In the changing and health care environment, it's time for a fresh approach to the Office of Insurance Commissioner in North Dakota. That's why I am endorsing Ruth Buffalo for North Dakota insurance commissioner.
GRAND FORKS—It's not every day that the public is given the chance to enact policy that has significant and proven health and economic impacts across our entire population. On Election Day this fall, North Dakotans will have that chance. In March of this year, a coalition of dozens of North Dakota organizations and individuals announced our plans to initiate a ballot measure to increase our state's dangerously low tobacco taxes. Increasing the price of tobacco is proven to be the most effective way to reduce tobacco use, especially among children.
As a Grand Forks physician and chairman of the recently announced efforts to initiate a ballot measure to increase North Dakota's tobacco taxes, it's important that the public be given the facts right off the bat. ▇ First, North Dakota's tobacco taxes have not been increased since 1993, ranking us 47th in the nation for cigarette tax rates. If passed, this measure would bring North Dakota's cigarette tax from 44 cents per pack to $2.20 per pack, just slightly above the average of our neighboring states of $2.08 per pack.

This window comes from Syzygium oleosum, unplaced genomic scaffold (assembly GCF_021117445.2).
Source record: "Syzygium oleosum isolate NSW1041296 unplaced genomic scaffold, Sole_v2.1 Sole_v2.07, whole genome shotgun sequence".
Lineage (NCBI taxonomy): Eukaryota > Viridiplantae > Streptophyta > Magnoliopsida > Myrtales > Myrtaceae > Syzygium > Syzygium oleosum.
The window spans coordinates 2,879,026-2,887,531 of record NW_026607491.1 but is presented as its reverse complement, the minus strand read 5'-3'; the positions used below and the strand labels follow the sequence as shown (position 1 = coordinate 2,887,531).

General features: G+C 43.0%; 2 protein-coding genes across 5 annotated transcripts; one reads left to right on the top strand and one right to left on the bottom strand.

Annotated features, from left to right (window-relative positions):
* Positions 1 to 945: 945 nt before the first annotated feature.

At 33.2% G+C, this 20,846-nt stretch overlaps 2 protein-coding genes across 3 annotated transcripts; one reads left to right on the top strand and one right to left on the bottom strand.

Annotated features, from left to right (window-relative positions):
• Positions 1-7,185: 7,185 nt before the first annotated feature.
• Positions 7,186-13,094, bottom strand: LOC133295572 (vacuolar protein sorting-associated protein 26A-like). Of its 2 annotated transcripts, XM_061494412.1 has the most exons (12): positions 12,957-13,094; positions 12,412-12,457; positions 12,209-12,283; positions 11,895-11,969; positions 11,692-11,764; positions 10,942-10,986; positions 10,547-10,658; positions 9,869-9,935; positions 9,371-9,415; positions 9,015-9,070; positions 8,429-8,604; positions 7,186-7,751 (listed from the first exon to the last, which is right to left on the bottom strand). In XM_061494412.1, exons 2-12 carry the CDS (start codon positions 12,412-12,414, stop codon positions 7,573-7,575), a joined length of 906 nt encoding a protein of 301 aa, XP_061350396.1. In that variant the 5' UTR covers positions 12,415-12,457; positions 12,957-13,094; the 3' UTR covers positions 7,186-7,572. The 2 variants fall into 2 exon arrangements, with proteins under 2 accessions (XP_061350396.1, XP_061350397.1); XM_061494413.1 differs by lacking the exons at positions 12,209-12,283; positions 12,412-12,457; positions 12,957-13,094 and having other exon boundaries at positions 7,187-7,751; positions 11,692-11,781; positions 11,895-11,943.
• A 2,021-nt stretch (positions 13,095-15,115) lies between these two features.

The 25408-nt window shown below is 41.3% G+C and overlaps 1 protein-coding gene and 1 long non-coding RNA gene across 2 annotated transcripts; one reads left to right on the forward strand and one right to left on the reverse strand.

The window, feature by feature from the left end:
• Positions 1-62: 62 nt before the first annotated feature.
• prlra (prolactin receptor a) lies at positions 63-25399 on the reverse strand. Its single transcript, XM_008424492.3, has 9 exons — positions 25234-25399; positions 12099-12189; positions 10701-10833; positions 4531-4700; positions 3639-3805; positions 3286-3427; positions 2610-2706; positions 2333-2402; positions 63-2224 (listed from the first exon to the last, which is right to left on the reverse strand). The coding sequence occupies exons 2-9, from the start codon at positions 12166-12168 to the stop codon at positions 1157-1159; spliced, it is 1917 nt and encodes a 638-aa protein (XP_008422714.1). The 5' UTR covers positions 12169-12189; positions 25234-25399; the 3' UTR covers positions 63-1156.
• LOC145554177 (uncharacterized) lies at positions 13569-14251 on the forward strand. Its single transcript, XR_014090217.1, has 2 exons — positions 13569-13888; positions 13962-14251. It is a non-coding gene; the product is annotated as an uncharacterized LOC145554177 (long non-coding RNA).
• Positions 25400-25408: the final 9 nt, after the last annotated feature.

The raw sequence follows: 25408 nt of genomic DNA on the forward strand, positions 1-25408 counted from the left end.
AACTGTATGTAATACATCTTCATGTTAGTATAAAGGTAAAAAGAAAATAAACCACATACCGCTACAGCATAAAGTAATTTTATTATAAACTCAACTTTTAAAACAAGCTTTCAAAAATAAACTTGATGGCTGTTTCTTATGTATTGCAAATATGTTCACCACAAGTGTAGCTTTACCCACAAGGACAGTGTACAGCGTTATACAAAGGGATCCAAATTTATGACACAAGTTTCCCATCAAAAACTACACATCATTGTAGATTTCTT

Andy Peterson, Greater North Dakota Chamber president, has inaccuracies in his column that are not confusions and deserve correcting ("War against tobacco mustn't target free enterprise," Page A4, July 10). We have documented exchanges with Peterson providing the facts, but they were ignored before he submitted his letter. First, Tobacco Free North Dakota neither has an unlimited budget nor runs commercials. We are a nonprofit organization with volunteer board members and one consultant.
If Herald readers have not read the June 30, 2015 New York Times story titled, "U.S. Chamber of Commerce works globally to fight antismoking measures," they should do so.
I stayed in Sioux Falls, S.D., a few weeks ago after a quick trip to Omaha, but we stayed in a different hotel than we usually do.
In the past week, I've come to the conclusion that too often we as a state let ourselves be identified by those who aren't representative of us.
GRAND FORKS -- Vaping is smoking, although the Herald's editorial board thinks otherwise ("E-cigs bring benefits in smoking reduction," editorial, Page F1, March 15). Although there is plenty of speculation, there is no significant data to support a public health benefit of e-cigarettes, and saying they are beneficial is harmful to our youth and smokers, who are trying to quit. E-cigs use a battery-powered electric combustion system to put the nicotine and other additives into a vapor that is inhaled, resulting in extremely efficient delivery of nicotine.
GRAND FORKS — According to the Centers for Disease Control and the U.S. Surgeon General, tobacco kills about 480,000 persons every year in the United States. In 1964, about 41 percent of adults were cigarette smokers. Today, that rate is down to a little more than 18 percent. Significant strides have been made over the past five decades to reduce smoking and the tremendous health and financial burden it puts on our society.
HILLSBORO, N.D. — The U.S. House Appropriations Committee has approved a bill that would cut the National Endowment for the Arts by 49 percent. I think this is a terrible...